Fetal ventriculomegaly refers to the presence of dilated cerebral ventricles in utero.
Important in itself, it is also associated with other CNS anomalies.
Using the current sonographic cut-off criteria (see radiographic features below), the estimated prevalence may be at ~0.9% of all pregnancies 14. There may be a slightly increased male predilection.
Development of lateral ventricles
- first trimester
- the choroid plexus regularly fills the entire lateral ventricle, bilaterally
- second trimester
- the choroid plexus begins to recede posteriorly but remains in close contact with the medial and lateral walls of the bodies and atria of the ventricles
- likewise, the lateral cerebral ventricle is large relative to the cerebral hemispheric width
See the article: fetal ventriculomegaly (differential)
While many fetuses with mild ventriculomegaly have a normal outcome, there are also a large number of congenital syndromes associated with enlarged ventricles.
Ultrasound is the screening modality of choice for initial evaluation 8.
The measurement should be in the true axial plane at the atria of the lateral ventricle and glomus of the choroid plexus. The ventricle is measured from inner margin of the medial ventricular wall to inner margin of the lateral wall.
Fetal ventriculomegaly is defined as:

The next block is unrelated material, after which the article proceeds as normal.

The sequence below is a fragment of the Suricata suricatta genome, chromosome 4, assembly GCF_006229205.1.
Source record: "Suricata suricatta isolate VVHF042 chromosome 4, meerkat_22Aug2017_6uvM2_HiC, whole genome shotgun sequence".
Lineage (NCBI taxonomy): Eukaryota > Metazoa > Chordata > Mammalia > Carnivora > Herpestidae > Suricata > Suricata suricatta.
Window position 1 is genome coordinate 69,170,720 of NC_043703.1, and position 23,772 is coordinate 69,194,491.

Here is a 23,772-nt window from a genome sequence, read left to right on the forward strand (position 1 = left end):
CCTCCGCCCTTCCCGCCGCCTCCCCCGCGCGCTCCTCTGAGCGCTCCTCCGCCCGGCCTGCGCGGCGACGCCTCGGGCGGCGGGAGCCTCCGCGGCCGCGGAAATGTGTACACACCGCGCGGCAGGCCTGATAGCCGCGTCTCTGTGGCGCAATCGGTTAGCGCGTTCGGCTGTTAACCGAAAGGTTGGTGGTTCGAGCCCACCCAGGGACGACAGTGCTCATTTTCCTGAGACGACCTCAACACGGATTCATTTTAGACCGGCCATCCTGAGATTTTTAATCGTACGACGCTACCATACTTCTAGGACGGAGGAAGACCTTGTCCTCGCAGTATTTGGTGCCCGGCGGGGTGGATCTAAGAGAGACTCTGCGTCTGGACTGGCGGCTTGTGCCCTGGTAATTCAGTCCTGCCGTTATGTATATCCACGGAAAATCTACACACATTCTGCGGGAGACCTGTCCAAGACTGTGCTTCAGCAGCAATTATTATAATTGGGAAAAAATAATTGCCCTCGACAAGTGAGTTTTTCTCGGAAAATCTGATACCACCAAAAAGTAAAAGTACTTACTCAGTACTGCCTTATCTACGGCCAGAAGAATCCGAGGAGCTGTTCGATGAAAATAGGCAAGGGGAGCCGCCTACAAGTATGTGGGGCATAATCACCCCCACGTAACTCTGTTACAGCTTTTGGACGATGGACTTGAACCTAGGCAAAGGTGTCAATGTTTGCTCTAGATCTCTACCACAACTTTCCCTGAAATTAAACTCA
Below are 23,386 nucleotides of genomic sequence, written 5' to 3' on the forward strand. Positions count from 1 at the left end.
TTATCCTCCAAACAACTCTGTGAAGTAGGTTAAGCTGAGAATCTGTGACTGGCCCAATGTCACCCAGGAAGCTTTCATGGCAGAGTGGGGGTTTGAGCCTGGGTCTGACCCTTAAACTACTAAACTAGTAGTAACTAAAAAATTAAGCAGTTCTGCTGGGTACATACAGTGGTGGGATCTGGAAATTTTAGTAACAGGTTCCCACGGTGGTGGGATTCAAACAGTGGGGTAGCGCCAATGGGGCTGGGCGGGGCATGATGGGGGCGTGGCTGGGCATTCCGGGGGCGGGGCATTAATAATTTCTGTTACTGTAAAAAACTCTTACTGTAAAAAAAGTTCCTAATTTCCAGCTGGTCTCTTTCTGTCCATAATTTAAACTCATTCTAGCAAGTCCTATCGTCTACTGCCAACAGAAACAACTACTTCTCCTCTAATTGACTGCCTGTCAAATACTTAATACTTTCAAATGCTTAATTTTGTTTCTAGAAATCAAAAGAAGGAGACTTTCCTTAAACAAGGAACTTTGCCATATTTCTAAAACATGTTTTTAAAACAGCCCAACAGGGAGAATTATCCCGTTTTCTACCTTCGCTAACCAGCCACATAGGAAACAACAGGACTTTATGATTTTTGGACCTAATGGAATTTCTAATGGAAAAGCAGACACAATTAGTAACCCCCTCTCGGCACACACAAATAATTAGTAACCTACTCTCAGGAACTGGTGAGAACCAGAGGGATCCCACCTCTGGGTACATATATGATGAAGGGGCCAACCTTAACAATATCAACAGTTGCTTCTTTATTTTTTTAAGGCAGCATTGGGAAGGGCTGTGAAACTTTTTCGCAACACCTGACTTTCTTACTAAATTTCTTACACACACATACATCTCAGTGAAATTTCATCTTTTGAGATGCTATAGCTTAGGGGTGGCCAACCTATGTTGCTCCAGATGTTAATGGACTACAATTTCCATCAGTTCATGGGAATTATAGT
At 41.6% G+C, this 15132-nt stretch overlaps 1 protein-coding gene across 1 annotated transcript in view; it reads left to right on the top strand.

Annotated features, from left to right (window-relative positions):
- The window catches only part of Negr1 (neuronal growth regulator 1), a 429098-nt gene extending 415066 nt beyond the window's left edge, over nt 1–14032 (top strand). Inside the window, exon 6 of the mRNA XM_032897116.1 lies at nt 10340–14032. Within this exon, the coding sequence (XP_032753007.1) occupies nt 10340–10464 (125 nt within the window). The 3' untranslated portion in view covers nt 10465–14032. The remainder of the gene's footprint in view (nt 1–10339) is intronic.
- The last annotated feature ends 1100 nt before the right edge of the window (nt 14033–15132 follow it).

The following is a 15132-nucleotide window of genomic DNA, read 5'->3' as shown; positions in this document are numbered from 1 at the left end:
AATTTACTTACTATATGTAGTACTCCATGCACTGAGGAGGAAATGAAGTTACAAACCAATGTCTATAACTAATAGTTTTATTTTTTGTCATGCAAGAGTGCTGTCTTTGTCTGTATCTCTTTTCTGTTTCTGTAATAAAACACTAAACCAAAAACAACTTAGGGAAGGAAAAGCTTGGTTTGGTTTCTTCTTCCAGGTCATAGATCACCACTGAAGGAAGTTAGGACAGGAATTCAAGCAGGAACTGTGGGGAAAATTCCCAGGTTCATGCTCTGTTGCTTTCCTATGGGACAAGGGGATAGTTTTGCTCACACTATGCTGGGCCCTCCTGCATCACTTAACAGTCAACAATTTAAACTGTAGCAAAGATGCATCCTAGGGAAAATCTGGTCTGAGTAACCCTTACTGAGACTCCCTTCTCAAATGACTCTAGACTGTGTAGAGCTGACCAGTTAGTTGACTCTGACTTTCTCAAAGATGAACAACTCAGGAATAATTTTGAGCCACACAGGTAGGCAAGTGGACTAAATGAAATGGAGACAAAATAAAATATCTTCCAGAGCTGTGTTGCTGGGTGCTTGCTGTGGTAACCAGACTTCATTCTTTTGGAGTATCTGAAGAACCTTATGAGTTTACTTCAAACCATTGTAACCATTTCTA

- >10 mm across the atria of the posterior or anterior horn of lateral ventricles at any point in the gestation
- alternatively, a separation of more than 3 mm of the choroid plexus from the medial wall of the lateral ventricle 2 may be used
The severity of ventriculomegaly can be further classified as 7:
- mild/borderline fetal ventriculomegaly: lateral ventricular diameter between 10-12 mm
- moderate fetal ventriculomegaly: 12.1-15 mm
- severe fetal ventriculomegaly (also sometimes classified as fetal hydrocephalus): lateral ventricular diameter >15 mm 13
When ventriculomegaly is pronounced, the choroid plexus will no longer lie in an almost parallel fashion against the lateral ventricular wall. Tethered at the foramen of Monro the free hanging choroid will "hang down" and appear to "dangle" within the dilated ventricle. This appearance is often termed the dangling choroid sign. The ventricle to cerebral hemisphere ratio would also increase as a result.
Fetal brain MRI
MRI may be useful for evaluation of additional anomalies.
(more content required)